Md. boosting incentives to recruit correctional officers

By Michael Dresser
The Baltimore Sun

BALTIMORE — Maryland will offer a $5,000 recruitment bonus to new correctional officers to alleviate a persistent problem with vacancies in the state prison system.

Stephen T. Moyer, the secretary of the Department of Public Safety and Correctional Services, will hold a news conference Thursday outside a recently closed part of the old Baltimore City Detention Center to announce the incentive.

According to a department notice, Moyer will announce that the department will offer any recruit who completes training at its academy a $2,000 bonus. Officers who successfully complete their one-year probationary period will be given an extra $3,000.

The incentives are part of a strategy the Hogan administration has adopted to reduce the number of vacancies in the ranks of officers at its prisons and state-run pretrial detention facilities.

Vacancies ballooned in the 1½ years of the Hogan administration, from about 325 the month he was inaugurated to more than 700 in October 2016. While the number of prisoners in state prisons and jails has decreased by about 7 percent over the past two years, the increase in vacancies has far outpaced that decline, according to numbers obtained through a public records request.

The reduced staff led to complaints from correctional officers and their union about forced overtime and more dangerous conditions.

Department officials have since reported that they filled more than 300 of those vacancies as of July by downsizing one large facility and closing others, freeing officers to be assigned to facilities with staff shortages. But officials concede that hiring new officers to replace retiring veterans remains a challenge.

Moyer will make the announcement outside the Jail Industries Building, which last month became the final part of the old city jail to close after Gov. Larry Hogan ordered the decrepit facility shut down in 2015.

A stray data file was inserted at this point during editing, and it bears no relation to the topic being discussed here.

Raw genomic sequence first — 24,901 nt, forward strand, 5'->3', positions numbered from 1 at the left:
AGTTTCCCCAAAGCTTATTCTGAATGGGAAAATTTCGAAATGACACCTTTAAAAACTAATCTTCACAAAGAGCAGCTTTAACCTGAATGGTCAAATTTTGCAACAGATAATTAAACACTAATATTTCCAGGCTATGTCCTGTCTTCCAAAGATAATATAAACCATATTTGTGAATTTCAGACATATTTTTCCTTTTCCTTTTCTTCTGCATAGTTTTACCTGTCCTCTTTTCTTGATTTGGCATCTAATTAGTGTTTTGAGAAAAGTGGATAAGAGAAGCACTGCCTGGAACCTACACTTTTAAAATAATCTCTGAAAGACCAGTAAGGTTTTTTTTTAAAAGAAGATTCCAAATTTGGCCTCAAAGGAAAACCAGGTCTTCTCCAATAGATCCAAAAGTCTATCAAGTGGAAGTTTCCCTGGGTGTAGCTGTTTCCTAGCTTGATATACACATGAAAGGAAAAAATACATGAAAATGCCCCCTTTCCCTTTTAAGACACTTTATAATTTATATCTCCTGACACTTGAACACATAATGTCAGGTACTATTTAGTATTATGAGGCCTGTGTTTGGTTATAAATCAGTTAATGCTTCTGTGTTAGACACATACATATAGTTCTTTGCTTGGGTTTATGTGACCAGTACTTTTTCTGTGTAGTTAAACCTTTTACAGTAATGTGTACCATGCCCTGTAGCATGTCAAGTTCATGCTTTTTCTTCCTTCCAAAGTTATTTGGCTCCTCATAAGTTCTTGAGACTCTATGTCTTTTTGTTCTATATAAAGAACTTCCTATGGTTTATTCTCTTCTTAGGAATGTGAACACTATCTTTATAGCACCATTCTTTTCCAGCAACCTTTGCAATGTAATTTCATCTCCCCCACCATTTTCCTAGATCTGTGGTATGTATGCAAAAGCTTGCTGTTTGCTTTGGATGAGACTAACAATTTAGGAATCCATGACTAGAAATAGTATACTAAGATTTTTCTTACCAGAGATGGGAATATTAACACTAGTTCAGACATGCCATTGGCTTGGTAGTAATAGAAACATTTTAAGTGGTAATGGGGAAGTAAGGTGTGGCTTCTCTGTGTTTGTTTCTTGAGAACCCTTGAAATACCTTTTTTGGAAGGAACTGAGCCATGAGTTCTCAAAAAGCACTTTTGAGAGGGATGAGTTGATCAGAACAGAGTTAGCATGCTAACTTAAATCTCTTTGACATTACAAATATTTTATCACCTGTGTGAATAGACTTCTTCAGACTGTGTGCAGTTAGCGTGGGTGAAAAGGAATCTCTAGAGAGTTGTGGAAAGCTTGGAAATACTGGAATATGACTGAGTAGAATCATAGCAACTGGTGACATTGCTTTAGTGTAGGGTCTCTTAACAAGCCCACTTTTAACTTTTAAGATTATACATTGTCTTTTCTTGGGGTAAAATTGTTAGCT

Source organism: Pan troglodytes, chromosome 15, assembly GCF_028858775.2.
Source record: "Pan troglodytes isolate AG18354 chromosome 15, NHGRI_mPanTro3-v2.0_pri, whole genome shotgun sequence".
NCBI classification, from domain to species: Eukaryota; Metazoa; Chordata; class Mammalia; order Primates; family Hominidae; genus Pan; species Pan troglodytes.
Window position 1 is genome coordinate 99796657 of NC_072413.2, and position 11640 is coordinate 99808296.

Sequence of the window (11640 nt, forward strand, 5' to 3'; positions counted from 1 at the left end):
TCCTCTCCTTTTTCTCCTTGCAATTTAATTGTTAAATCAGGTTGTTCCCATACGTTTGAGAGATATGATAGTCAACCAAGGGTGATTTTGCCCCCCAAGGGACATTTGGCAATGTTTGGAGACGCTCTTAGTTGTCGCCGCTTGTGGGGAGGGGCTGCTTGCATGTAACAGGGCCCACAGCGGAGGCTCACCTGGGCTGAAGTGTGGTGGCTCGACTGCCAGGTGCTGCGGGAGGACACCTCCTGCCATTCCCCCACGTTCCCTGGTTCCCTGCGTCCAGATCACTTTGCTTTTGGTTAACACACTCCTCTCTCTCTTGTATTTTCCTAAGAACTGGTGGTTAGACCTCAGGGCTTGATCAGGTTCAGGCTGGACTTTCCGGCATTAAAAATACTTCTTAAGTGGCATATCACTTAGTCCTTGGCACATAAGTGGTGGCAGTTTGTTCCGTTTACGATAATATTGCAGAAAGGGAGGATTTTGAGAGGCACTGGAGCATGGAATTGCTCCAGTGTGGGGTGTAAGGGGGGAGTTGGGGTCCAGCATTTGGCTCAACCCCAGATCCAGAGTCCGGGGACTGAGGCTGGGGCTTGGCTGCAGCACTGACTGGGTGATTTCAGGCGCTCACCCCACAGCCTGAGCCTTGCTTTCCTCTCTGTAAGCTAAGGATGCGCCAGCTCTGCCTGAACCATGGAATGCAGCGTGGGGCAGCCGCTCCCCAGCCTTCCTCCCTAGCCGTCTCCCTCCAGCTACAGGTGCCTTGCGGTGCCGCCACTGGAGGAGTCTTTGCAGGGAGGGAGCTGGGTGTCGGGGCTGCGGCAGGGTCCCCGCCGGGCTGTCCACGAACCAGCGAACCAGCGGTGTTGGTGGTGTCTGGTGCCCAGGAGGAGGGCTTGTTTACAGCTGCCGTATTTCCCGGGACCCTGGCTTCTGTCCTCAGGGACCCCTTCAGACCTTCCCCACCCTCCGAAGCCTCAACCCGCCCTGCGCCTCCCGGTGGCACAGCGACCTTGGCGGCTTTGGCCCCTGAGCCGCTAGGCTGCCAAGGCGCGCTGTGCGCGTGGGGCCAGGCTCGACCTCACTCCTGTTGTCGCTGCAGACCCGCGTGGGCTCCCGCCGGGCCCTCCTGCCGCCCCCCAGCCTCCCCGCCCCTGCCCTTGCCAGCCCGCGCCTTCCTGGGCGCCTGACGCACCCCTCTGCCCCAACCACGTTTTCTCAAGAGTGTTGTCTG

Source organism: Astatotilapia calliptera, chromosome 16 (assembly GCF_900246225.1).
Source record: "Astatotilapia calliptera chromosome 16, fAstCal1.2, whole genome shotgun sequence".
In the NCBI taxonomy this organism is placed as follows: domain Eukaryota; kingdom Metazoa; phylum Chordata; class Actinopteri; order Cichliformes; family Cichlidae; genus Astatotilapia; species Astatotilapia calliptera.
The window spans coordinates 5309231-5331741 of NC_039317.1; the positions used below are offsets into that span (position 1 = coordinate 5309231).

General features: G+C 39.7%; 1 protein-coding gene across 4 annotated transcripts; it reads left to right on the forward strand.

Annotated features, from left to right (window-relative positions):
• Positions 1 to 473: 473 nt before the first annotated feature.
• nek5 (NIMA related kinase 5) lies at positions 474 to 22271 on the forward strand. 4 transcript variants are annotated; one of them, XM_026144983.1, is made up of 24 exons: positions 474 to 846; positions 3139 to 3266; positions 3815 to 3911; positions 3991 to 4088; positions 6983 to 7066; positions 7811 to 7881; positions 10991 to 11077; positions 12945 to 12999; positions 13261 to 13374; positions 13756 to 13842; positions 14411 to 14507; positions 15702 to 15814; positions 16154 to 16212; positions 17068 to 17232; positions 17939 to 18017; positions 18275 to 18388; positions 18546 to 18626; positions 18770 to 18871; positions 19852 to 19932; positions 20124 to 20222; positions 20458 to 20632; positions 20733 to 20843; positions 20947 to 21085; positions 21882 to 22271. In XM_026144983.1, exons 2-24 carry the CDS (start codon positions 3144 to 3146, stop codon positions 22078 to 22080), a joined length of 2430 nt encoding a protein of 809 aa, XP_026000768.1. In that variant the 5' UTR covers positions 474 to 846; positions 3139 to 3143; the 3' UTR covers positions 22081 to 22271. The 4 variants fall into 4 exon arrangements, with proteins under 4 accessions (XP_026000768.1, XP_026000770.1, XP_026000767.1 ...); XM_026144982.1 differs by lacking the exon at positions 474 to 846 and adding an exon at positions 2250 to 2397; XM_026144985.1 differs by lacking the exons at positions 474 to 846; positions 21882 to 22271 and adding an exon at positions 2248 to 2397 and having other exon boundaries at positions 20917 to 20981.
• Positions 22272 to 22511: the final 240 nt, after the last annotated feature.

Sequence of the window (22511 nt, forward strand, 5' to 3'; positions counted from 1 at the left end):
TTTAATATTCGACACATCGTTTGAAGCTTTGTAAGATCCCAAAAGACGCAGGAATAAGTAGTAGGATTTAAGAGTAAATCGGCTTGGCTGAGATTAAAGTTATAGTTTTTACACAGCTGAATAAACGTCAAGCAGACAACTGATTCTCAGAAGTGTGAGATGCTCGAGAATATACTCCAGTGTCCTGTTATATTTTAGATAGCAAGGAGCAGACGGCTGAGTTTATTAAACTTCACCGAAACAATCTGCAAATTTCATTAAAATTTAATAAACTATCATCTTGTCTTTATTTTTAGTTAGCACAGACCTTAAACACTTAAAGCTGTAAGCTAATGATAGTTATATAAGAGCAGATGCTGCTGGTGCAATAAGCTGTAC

The department already offers a $500 incentive to employees who recommend a successful correctional officer candidate. It has also held job fairs and advertised on billboards to drum up interest. But correctional officers report that recent recruiting classes have been too small to make serious inroads into the vacancy problem.

Jazzmen Knoderer, a spokeswoman for AFSCME Council 3, said the announcement confirms what the union and its members have been saying for years.

“For too long, the Department of Public Safety and Correctional Services didn’t take the initiative to attract new officers. A hiring bonus is a small step toward addressing the staffing crisis,” she said. “The Hogan administration needs to develop a strategy to retain officers with years of experience who are currently working in dangerously understaffed corrections facilities across Maryland.”

While the department says it has alleviated the vacancies at some of its facilities, others still report high vacancy rates. State figures show the Maryland Correctional Institution at Jessup still had 59 vacancies in July — up from 18 in January 2015. Eastern Correctional Institution in Somerset County, where 18 correctional officers were indicted after a corruption probe in 2016, still had 45 vacancies as of July — twice the number at the start of 2015.

Gary W. McLhinney, the department’s director of professional standards, acknowledged in a recent interview that the department has faced challenges in hiring.

“We are short correctional officers, and we have been doing everything we can, including working with the union, to try and find qualified people to join our department,” he said. “It is a national problem in public safety.”

McLhinney said one barrier to hiring is a law passed by the General Assembly in the aftermath of the 2013 Black Guerrilla Family scandal at the city jail that requires applicants for correctional officer positions to take polygraph tests. He said the tests had excluded a significant percentage of applicants.

“It’s the law, and we’re going to follow it,” he said.

McLhinney said the vacancies have not compromised security. “We staff 100 percent of out custody positions every day,” he said.

McLhinney conceded that staffing those posts has required a lot of overtime — both voluntary and mandatory.

Union members say the amount of overtime — up to 80 hours every two weeks — takes a toll.

“When you work and don’t get your proper rest, you get burnt out,” said Cherie Finney, a 14-year corrections corporal at Jessup Correctional Institution.

Finney said that as the department has tightened its hiring standards, it has not raised pay or improved conditions. She said that even when new officers come into the system, they don’t stay long because working conditions are better in the counties.

“You really don’t have any new officers,” she said.

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